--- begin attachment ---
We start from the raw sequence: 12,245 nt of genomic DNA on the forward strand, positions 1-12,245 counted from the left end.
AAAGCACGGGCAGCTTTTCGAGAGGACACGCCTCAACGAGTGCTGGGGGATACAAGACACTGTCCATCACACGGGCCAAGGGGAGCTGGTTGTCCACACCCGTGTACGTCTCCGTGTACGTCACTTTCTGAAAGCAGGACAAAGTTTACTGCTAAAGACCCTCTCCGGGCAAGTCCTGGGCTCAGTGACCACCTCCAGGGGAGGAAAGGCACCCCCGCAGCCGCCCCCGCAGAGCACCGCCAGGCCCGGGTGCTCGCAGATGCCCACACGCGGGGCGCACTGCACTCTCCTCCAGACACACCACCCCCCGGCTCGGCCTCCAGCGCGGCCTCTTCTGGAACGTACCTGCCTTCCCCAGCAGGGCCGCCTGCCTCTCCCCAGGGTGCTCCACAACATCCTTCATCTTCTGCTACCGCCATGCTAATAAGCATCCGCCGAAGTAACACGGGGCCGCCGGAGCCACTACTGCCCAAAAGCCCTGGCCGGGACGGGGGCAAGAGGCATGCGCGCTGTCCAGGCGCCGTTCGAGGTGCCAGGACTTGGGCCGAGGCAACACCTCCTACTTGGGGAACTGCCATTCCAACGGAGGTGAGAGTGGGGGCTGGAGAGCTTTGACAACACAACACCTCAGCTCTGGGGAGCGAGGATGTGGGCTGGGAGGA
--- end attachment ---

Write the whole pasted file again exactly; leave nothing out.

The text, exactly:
We start from the raw sequence: 12,245 nt of genomic DNA on the forward strand, positions 1-12,245 counted from the left end.
AAAGCACGGGCAGCTTTTCGAGAGGACACGCCTCAACGAGTGCTGGGGGATACAAGACACTGTCCATCACACGGGCCAAGGGGAGCTGGTTGTCCACACCCGTGTACGTCTCCGTGTACGTCACTTTCTGAAAGCAGGACAAAGTTTACTGCTAAAGACCCTCTCCGGGCAAGTCCTGGGCTCAGTGACCACCTCCAGGGGAGGAAAGGCACCCCCGCAGCCGCCCCCGCAGAGCACCGCCAGGCCCGGGTGCTCGCAGATGCCCACACGCGGGGCGCACTGCACTCTCCTCCAGACACACCACCCCCCGGCTCGGCCTCCAGCGCGGCCTCTTCTGGAACGTACCTGCCTTCCCCAGCAGGGCCGCCTGCCTCTCCCCAGGGTGCTCCACAACATCCTTCATCTTCTGCTACCGCCATGCTAATAAGCATCCGCCGAAGTAACACGGGGCCGCCGGAGCCACTACTGCCCAAAAGCCCTGGCCGGGACGGGGGCAAGAGGCATGCGCGCTGTCCAGGCGCCGTTCGAGGTGCCAGGACTTGGGCCGAGGCAACACCTCCTACTTGGGGAACTGCCATTCCAACGGAGGTGAGAGTGGGGGCTGGAGAGCTTTGACAACACAACACCTCAGCTCTGGGGAGCGAGGATGTGGGCTGGGAGGA